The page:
What is boredom? We review environmental, attentional, and functional theories and present a new model that describes boredom as an affective indicator of unsuccessful attentional engagement in valued goal-congruent activity. According to the Meaning and Attentional Components (MAC) model, boredom is the result of (a) an attentional component, namely mismatches between cognitive demands and available mental resources, and (b) a meaning component, namely mismatches between activities and valued goals (or the absence of valued goals altogether)...
July 2, 2018: Psychological Review
Laura F Bringmann, Markus I Eronen
The network approach to psychopathology is becoming increasingly popular. The motivation for this approach is to provide a replacement for the problematic common cause perspective and the associated latent variable model, where symptoms are taken to be mere effects of a common cause (the disorder itself). The idea is that the latent variable model is plausible for medical diseases, but unrealistic for mental disorders, which should rather be conceptualized as networks of directly interacting symptoms. We argue that this rationale for the network approach is misguided...
July 2018: Psychological Review
Nathan J Evans, Scott D Brown, Douglas J K Mewhort, Andrew Heathcote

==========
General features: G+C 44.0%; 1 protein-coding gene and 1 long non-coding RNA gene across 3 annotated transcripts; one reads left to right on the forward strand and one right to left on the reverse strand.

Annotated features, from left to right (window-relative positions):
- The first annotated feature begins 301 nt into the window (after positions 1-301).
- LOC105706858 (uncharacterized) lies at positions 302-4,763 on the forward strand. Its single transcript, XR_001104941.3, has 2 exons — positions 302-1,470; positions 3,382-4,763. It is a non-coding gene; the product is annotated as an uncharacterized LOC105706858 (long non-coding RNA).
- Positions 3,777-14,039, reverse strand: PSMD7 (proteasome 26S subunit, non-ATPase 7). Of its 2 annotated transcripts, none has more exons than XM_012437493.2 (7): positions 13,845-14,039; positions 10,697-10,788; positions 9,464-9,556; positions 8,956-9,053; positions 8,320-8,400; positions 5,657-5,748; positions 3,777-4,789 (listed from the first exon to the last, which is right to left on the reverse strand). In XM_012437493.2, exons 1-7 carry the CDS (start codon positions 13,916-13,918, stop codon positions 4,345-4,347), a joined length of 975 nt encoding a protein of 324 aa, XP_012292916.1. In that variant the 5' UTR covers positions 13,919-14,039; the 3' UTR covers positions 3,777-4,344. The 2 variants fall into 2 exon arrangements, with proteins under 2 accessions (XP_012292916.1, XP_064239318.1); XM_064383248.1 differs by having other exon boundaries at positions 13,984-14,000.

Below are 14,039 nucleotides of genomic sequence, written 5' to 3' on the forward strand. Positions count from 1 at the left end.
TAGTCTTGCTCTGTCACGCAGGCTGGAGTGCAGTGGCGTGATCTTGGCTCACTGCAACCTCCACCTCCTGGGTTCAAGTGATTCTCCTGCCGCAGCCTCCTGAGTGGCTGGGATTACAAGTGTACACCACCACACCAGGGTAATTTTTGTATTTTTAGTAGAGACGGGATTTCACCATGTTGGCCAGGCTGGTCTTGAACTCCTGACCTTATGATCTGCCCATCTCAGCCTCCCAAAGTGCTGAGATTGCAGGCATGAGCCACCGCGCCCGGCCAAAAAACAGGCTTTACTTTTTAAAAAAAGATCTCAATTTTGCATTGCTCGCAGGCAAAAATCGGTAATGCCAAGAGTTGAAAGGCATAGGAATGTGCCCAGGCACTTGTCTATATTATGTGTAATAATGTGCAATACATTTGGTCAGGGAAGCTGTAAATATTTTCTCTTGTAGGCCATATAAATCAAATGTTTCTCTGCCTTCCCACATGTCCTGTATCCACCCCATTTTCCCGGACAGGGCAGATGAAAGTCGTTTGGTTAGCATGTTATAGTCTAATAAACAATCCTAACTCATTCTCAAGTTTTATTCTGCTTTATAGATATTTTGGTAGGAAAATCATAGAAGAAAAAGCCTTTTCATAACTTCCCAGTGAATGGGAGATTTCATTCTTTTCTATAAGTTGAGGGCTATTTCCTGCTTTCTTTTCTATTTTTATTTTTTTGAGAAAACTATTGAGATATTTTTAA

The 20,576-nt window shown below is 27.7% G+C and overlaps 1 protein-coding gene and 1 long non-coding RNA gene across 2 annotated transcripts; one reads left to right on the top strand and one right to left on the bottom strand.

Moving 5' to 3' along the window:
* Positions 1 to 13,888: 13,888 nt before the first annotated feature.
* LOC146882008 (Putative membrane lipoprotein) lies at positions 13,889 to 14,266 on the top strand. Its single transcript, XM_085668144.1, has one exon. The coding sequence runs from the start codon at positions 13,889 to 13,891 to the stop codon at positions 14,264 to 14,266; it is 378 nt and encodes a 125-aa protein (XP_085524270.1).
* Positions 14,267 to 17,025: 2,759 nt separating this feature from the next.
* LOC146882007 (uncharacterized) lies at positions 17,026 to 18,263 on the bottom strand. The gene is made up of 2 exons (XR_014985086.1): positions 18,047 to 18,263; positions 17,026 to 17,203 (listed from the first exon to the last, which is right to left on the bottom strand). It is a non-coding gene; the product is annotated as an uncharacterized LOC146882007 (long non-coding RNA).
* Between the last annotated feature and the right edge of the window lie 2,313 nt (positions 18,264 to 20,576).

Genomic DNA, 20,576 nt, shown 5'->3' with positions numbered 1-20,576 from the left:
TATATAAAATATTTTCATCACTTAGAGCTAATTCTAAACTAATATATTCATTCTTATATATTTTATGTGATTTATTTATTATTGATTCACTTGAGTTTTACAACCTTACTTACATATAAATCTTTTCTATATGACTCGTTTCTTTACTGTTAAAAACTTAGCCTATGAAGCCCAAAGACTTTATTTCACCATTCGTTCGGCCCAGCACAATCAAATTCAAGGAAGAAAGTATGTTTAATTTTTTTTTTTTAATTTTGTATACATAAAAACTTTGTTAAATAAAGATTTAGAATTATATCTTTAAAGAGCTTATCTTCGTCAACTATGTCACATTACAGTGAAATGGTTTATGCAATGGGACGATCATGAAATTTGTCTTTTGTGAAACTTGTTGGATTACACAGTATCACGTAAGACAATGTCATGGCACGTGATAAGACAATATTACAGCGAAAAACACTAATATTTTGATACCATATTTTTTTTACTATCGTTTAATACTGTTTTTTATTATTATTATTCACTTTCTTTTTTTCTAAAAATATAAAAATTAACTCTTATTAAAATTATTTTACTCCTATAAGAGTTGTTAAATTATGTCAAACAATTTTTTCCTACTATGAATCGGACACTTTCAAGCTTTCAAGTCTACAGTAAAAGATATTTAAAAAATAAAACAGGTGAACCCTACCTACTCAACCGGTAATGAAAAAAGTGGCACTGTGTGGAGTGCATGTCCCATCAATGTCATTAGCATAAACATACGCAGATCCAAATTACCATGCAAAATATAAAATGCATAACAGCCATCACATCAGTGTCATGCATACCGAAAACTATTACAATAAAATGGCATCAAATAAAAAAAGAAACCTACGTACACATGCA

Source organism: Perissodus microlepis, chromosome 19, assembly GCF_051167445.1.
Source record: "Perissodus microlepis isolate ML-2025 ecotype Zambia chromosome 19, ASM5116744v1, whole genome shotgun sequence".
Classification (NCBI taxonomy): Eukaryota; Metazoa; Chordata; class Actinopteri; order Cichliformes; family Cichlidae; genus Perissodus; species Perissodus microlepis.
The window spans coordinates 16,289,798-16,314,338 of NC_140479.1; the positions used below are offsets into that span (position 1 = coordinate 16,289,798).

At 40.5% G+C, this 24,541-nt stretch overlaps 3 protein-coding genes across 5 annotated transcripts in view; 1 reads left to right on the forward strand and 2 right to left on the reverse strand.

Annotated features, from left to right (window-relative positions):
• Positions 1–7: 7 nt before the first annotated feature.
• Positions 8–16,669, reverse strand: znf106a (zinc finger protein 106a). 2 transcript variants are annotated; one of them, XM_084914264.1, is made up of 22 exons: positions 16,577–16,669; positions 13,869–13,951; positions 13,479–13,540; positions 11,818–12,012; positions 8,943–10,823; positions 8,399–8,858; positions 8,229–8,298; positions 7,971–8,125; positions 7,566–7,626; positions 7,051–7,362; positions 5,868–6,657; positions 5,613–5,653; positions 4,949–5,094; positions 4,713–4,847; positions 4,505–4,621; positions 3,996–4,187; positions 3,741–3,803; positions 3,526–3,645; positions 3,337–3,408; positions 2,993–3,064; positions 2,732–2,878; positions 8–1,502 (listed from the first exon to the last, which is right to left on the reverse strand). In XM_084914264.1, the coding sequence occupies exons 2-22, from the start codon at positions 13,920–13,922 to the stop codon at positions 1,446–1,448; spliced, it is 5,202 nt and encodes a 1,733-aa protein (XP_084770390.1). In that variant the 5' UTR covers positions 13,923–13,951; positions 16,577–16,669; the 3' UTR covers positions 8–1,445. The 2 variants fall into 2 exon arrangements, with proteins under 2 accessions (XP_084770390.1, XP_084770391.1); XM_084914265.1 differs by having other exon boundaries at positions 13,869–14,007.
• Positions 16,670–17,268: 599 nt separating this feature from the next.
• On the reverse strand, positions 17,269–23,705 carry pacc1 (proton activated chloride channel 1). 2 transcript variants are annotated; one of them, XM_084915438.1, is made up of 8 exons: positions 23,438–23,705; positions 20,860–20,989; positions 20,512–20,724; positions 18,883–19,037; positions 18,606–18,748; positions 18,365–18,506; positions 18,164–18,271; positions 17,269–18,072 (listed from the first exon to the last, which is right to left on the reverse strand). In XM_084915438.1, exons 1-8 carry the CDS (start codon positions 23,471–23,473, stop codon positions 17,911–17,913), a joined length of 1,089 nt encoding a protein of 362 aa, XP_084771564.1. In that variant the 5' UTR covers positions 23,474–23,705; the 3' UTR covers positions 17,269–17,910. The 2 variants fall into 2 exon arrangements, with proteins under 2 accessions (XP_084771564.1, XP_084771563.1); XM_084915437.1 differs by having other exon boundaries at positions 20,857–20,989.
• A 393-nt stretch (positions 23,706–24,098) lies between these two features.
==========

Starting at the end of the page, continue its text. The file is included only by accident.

The "law of practice"-a simple nonlinear function describing the relationship between mean response time (RT) and practice-has provided a practically and theoretically useful way of quantifying the speed-up that characterizes skill acquisition. Early work favored a power law, but this was shown to be an artifact of biases caused by averaging over participants who are individually better described by an exponential law. However, both power and exponential functions make the strong assumption that the speedup always proceeds at a steadily decreasing rate, even though there are sometimes clear exceptions...
July 2018: Psychological Review
Jerome R Busemeyer, Zheng Wang
A general theory of measurement context effects, called Hilbert space multidimensional (HSM) theory, is presented. A measurement context refers to a subset of psychological variables that an individual evaluates on a particular occasion. Different contexts are formed by evaluating different but possibly overlapping subsets of variables. Context effects occur when the judgments across contexts cannot be derived from a single joint probability distribution over the complete set of values of the observed variables...
July 2018: Psychological Review